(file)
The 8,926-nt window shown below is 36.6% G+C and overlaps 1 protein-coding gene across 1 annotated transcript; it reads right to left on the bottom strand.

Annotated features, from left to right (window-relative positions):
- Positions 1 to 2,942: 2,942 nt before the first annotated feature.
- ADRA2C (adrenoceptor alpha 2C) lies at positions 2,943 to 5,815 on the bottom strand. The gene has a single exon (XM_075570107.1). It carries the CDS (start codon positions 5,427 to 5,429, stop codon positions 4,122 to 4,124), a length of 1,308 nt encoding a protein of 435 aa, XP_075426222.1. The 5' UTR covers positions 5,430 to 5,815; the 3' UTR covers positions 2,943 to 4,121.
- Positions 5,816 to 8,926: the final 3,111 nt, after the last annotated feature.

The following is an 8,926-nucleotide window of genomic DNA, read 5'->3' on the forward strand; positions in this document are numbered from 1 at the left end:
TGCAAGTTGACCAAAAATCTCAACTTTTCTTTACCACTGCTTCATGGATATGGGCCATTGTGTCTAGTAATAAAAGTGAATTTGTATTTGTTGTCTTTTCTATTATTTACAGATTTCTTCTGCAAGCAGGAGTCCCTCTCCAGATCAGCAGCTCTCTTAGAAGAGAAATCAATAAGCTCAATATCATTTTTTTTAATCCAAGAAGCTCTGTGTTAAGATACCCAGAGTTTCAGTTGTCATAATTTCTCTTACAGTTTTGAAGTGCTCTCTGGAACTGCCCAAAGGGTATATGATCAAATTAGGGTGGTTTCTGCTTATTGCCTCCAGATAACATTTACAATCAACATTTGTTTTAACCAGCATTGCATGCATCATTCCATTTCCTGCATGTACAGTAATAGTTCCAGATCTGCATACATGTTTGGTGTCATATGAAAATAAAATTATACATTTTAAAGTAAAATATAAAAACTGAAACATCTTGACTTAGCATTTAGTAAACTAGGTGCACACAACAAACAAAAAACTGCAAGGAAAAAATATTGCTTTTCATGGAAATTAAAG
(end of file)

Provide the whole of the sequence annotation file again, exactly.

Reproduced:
The 8,926-nt window shown below is 36.6% G+C and overlaps 1 protein-coding gene across 1 annotated transcript; it reads right to left on the bottom strand.

Annotated features, from left to right (window-relative positions):
- Positions 1 to 2,942: 2,942 nt before the first annotated feature.
- ADRA2C (adrenoceptor alpha 2C) lies at positions 2,943 to 5,815 on the bottom strand. The gene has a single exon (XM_075570107.1). It carries the CDS (start codon positions 5,427 to 5,429, stop codon positions 4,122 to 4,124), a length of 1,308 nt encoding a protein of 435 aa, XP_075426222.1. The 5' UTR covers positions 5,430 to 5,815; the 3' UTR covers positions 2,943 to 4,121.
- Positions 5,816 to 8,926: the final 3,111 nt, after the last annotated feature.

The following is an 8,926-nucleotide window of genomic DNA, read 5'->3' on the forward strand; positions in this document are numbered from 1 at the left end:
TGCAAGTTGACCAAAAATCTCAACTTTTCTTTACCACTGCTTCATGGATATGGGCCATTGTGTCTAGTAATAAAAGTGAATTTGTATTTGTTGTCTTTTCTATTATTTACAGATTTCTTCTGCAAGCAGGAGTCCCTCTCCAGATCAGCAGCTCTCTTAGAAGAGAAATCAATAAGCTCAATATCATTTTTTTTAATCCAAGAAGCTCTGTGTTAAGATACCCAGAGTTTCAGTTGTCATAATTTCTCTTACAGTTTTGAAGTGCTCTCTGGAACTGCCCAAAGGGTATATGATCAAATTAGGGTGGTTTCTGCTTATTGCCTCCAGATAACATTTACAATCAACATTTGTTTTAACCAGCATTGCATGCATCATTCCATTTCCTGCATGTACAGTAATAGTTCCAGATCTGCATACATGTTTGGTGTCATATGAAAATAAAATTATACATTTTAAAGTAAAATATAAAAACTGAAACATCTTGACTTAGCATTTAGTAAACTAGGTGCACACAACAAACAAAAAACTGCAAGGAAAAAATATTGCTTTTCATGGAAATTAAAG